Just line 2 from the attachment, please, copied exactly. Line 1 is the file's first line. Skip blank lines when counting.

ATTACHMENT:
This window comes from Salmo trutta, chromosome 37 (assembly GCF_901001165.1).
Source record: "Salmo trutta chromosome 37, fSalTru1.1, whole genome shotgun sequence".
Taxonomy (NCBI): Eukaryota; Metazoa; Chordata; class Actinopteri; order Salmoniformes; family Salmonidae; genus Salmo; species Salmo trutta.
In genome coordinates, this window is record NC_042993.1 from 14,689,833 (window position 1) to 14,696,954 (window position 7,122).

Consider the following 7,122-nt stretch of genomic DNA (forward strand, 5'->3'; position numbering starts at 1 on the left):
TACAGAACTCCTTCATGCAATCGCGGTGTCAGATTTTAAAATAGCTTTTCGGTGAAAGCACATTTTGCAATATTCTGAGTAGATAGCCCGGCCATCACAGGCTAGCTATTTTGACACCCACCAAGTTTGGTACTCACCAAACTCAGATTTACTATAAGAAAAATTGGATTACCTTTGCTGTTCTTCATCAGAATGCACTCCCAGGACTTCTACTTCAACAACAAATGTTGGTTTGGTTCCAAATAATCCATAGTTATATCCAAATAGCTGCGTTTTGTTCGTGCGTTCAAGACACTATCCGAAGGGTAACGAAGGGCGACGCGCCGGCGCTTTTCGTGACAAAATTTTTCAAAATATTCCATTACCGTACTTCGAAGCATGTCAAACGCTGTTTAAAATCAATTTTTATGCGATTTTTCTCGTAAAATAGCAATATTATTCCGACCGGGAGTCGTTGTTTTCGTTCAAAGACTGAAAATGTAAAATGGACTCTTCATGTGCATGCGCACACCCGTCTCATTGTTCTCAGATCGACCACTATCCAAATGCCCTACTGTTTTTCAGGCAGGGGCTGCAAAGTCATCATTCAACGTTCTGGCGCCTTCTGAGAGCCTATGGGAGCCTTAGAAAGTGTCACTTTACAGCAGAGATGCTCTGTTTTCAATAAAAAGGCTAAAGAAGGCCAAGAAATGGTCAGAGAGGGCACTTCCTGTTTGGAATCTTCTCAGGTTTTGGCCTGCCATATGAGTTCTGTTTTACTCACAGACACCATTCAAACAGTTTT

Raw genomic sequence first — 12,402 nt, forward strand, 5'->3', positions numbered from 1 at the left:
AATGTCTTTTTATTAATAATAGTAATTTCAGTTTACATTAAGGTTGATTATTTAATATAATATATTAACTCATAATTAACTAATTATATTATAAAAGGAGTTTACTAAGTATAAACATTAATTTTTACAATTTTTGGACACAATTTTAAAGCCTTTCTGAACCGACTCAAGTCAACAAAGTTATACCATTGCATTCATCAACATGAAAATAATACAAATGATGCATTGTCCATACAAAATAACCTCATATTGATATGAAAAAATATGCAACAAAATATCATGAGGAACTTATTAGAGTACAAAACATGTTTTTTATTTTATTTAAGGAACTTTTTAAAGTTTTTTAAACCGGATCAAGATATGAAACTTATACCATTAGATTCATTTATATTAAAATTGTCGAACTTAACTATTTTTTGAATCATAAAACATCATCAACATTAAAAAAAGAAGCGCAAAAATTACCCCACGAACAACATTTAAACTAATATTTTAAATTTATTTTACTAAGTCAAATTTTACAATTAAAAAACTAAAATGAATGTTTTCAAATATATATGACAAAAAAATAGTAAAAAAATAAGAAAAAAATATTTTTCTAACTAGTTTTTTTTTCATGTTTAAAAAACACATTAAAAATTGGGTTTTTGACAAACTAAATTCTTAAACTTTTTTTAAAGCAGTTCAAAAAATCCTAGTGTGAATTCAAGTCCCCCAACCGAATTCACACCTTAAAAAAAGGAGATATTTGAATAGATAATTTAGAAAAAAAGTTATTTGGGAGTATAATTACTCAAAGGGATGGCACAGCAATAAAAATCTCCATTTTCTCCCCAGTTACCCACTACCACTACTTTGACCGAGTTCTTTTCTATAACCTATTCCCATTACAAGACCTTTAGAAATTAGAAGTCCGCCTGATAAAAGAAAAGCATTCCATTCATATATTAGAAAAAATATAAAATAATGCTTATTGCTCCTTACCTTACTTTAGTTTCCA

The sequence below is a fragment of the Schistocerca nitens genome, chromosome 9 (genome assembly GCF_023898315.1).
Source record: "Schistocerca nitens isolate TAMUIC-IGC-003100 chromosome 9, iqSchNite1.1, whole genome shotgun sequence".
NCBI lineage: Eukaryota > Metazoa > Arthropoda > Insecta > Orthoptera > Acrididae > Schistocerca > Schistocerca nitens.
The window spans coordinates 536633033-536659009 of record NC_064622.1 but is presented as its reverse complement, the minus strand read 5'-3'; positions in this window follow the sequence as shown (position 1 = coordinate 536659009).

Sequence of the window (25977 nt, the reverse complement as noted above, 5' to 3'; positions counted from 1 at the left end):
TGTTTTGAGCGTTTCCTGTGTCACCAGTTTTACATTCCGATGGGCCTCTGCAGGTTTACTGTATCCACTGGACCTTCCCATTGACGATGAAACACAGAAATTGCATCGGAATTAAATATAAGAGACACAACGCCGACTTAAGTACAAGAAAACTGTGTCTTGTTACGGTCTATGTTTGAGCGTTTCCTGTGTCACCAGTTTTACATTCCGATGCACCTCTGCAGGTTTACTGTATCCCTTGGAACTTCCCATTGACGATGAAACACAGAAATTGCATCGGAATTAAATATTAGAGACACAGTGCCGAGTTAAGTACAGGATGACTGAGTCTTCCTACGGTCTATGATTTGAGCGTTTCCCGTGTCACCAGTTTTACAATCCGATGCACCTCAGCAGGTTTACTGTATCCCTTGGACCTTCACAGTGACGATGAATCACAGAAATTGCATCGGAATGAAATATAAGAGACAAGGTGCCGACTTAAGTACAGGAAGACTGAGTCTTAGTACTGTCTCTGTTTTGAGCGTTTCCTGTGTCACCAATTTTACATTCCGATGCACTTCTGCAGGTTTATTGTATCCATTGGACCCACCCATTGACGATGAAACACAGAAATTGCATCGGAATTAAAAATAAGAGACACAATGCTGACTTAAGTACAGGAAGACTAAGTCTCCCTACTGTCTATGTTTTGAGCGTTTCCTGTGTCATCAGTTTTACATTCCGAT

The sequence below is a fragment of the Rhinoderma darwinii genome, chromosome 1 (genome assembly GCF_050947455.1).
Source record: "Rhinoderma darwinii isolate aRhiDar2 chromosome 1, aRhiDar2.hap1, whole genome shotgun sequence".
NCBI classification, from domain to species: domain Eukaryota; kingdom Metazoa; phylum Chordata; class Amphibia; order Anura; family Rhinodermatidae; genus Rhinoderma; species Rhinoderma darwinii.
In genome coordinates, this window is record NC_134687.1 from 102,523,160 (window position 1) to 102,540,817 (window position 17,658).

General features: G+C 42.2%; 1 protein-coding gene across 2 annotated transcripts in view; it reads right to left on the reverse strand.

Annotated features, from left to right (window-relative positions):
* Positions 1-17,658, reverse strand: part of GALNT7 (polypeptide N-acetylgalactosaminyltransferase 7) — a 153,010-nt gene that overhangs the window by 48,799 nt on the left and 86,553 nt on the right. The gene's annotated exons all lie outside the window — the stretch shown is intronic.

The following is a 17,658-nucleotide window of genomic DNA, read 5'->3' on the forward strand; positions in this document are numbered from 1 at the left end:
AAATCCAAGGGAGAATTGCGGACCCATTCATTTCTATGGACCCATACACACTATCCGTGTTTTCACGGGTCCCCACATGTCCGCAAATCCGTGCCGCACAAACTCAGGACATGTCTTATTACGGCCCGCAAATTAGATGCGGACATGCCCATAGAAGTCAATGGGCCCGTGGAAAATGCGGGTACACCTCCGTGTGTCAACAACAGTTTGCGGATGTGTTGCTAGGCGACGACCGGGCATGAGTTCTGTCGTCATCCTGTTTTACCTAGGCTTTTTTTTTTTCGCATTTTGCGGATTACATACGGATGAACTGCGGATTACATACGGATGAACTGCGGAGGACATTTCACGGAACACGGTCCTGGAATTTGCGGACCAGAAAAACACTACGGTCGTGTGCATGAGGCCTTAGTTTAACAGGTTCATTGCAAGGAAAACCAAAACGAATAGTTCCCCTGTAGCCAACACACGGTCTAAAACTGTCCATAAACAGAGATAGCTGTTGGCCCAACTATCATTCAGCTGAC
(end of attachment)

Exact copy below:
Source record: "Salmo trutta chromosome 37, fSalTru1.1, whole genome shotgun sequence".